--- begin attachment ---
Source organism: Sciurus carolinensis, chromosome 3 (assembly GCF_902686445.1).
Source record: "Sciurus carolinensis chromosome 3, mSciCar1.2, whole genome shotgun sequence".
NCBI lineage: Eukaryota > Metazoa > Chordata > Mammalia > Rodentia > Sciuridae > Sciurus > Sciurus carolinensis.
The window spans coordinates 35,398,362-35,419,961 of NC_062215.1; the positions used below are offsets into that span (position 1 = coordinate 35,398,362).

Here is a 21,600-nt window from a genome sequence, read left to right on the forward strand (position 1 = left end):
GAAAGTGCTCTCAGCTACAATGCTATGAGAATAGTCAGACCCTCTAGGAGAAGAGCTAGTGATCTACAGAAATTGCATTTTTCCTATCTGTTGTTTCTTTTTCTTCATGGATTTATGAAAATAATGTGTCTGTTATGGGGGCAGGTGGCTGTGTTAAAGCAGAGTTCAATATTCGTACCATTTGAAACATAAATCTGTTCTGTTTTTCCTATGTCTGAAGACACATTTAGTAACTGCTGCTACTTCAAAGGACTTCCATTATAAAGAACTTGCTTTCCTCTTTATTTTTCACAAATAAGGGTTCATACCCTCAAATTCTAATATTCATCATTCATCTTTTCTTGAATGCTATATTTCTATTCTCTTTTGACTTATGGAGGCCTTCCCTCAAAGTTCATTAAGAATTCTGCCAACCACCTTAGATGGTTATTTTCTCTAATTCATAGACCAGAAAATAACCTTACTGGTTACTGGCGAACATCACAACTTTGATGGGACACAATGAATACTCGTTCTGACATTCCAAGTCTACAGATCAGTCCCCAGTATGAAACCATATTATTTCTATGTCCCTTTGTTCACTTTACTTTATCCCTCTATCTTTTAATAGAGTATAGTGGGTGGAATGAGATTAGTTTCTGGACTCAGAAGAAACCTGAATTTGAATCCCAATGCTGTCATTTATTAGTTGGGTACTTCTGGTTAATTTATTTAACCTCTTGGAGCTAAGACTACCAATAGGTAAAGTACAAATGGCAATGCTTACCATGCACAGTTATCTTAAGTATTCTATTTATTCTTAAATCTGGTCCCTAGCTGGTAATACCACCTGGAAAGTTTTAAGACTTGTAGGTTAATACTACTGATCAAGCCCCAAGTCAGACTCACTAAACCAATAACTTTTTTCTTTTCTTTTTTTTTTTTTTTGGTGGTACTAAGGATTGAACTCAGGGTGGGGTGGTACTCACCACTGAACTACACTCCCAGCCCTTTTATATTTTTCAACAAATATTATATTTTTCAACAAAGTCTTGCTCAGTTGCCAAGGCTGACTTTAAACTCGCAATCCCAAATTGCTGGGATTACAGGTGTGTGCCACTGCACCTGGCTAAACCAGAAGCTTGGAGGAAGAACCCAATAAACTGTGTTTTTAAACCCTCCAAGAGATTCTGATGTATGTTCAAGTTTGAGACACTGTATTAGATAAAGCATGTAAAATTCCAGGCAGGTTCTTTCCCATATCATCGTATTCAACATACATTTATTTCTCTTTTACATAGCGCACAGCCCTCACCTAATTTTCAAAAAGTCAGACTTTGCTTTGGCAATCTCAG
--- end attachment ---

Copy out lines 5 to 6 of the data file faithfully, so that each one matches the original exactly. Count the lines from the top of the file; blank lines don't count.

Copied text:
Here is a 21,600-nt window from a genome sequence, read left to right on the forward strand (position 1 = left end):
GAAAGTGCTCTCAGCTACAATGCTATGAGAATAGTCAGACCCTCTAGGAGAAGAGCTAGTGATCTACAGAAATTGCATTTTTCCTATCTGTTGTTTCTTTTTCTTCATGGATTTATGAAAATAATGTGTCTGTTATGGGGGCAGGTGGCTGTGTTAAAGCAGAGTTCAATATTCGTACCATTTGAAACATAAATCTGTTCTGTTTTTCCTATGTCTGAAGACACATTTAGTAACTGCTGCTACTTCAAAGGACTTCCATTATAAAGAACTTGCTTTCCTCTTTATTTTTCACAAATAAGGGTTCATACCCTCAAATTCTAATATTCATCATTCATCTTTTCTTGAATGCTATATTTCTATTCTCTTTTGACTTATGGAGGCCTTCCCTCAAAGTTCATTAAGAATTCTGCCAACCACCTTAGATGGTTATTTTCTCTAATTCATAGACCAGAAAATAACCTTACTGGTTACTGGCGAACATCACAACTTTGATGGGACACAATGAATACTCGTTCTGACATTCCAAGTCTACAGATCAGTCCCCAGTATGAAACCATATTATTTCTATGTCCCTTTGTTCACTTTACTTTATCCCTCTATCTTTTAATAGAGTATAGTGGGTGGAATGAGATTAGTTTCTGGACTCAGAAGAAACCTGAATTTGAATCCCAATGCTGTCATTTATTAGTTGGGTACTTCTGGTTAATTTATTTAACCTCTTGGAGCTAAGACTACCAATAGGTAAAGTACAAATGGCAATGCTTACCATGCACAGTTATCTTAAGTATTCTATTTATTCTTAAATCTGGTCCCTAGCTGGTAATACCACCTGGAAAGTTTTAAGACTTGTAGGTTAATACTACTGATCAAGCCCCAAGTCAGACTCACTAAACCAATAACTTTTTTCTTTTCTTTTTTTTTTTTTTTGGTGGTACTAAGGATTGAACTCAGGGTGGGGTGGTACTCACCACTGAACTACACTCCCAGCCCTTTTATATTTTTCAACAAATATTATATTTTTCAACAAAGTCTTGCTCAGTTGCCAAGGCTGACTTTAAACTCGCAATCCCAAATTGCTGGGATTACAGGTGTGTGCCACTGCACCTGGCTAAACCAGAAGCTTGGAGGAAGAACCCAATAAACTGTGTTTTTAAACCCTCCAAGAGATTCTGATGTATGTTCAAGTTTGAGACACTGTATTAGATAAAGCATGTAAAATTCCAGGCAGGTTCTTTCCCATATCATCGTATTCAACATACATTTATTTCTCTTTTACATAGCGCACAGCCCTCACCTAATTTTCAAAAAGTCAGACTTTGCTTTGGCAATCTCAG